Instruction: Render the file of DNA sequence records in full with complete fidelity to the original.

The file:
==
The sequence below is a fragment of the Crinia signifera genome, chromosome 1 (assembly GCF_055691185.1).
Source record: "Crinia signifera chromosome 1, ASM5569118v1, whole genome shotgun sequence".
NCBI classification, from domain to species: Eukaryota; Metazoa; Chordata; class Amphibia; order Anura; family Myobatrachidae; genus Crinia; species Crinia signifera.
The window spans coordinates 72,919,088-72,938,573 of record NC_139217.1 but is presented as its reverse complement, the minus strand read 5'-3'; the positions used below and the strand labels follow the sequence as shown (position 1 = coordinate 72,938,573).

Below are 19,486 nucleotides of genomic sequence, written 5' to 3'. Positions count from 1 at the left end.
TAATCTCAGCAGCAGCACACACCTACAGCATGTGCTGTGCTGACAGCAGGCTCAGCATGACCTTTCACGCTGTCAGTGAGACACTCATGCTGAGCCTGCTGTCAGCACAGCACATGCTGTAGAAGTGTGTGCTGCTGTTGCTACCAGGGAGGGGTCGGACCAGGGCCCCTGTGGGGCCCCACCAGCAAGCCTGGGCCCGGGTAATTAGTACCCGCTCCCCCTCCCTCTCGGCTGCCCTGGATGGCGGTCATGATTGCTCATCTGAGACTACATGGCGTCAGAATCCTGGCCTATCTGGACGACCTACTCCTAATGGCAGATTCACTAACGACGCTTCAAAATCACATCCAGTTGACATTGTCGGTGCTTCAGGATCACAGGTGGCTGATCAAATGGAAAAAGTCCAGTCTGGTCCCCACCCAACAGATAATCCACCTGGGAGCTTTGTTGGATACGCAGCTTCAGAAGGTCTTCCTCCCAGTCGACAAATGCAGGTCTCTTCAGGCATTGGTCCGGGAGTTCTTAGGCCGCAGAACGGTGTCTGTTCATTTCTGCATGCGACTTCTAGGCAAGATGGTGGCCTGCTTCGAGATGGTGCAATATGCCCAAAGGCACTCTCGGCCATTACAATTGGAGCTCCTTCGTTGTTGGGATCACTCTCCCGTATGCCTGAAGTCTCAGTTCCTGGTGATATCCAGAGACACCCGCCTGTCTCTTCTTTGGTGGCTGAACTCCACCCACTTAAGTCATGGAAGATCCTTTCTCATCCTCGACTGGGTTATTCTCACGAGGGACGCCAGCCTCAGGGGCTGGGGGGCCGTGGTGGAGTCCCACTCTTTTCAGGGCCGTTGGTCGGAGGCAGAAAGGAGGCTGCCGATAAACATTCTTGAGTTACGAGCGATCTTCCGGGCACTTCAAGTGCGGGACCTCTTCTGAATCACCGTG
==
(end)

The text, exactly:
The sequence below is a fragment of the Crinia signifera genome, chromosome 1 (assembly GCF_055691185.1).
Source record: "Crinia signifera chromosome 1, ASM5569118v1, whole genome shotgun sequence".
NCBI classification, from domain to species: Eukaryota; Metazoa; Chordata; class Amphibia; order Anura; family Myobatrachidae; genus Crinia; species Crinia signifera.
The window spans coordinates 72,919,088-72,938,573 of record NC_139217.1 but is presented as its reverse complement, the minus strand read 5'-3'; the positions used below and the strand labels follow the sequence as shown (position 1 = coordinate 72,938,573).

Below are 19,486 nucleotides of genomic sequence, written 5' to 3'. Positions count from 1 at the left end.
TAATCTCAGCAGCAGCACACACCTACAGCATGTGCTGTGCTGACAGCAGGCTCAGCATGACCTTTCACGCTGTCAGTGAGACACTCATGCTGAGCCTGCTGTCAGCACAGCACATGCTGTAGAAGTGTGTGCTGCTGTTGCTACCAGGGAGGGGTCGGACCAGGGCCCCTGTGGGGCCCCACCAGCAAGCCTGGGCCCGGGTAATTAGTACCCGCTCCCCCTCCCTCTCGGCTGCCCTGGATGGCGGTCATGATTGCTCATCTGAGACTACATGGCGTCAGAATCCTGGCCTATCTGGACGACCTACTCCTAATGGCAGATTCACTAACGACGCTTCAAAATCACATCCAGTTGACATTGTCGGTGCTTCAGGATCACAGGTGGCTGATCAAATGGAAAAAGTCCAGTCTGGTCCCCACCCAACAGATAATCCACCTGGGAGCTTTGTTGGATACGCAGCTTCAGAAGGTCTTCCTCCCAGTCGACAAATGCAGGTCTCTTCAGGCATTGGTCCGGGAGTTCTTAGGCCGCAGAACGGTGTCTGTTCATTTCTGCATGCGACTTCTAGGCAAGATGGTGGCCTGCTTCGAGATGGTGCAATATGCCCAAAGGCACTCTCGGCCATTACAATTGGAGCTCCTTCGTTGTTGGGATCACTCTCCCGTATGCCTGAAGTCTCAGTTCCTGGTGATATCCAGAGACACCCGCCTGTCTCTTCTTTGGTGGCTGAACTCCACCCACTTAAGTCATGGAAGATCCTTTCTCATCCTCGACTGGGTTATTCTCACGAGGGACGCCAGCCTCAGGGGCTGGGGGGCCGTGGTGGAGTCCCACTCTTTTCAGGGCCGTTGGTCGGAGGCAGAAAGGAGGCTGCCGATAAACATTCTTGAGTTACGAGCGATCTTCCGGGCACTTCAAGTGCGGGACCTCTTCTGAATCACCGTG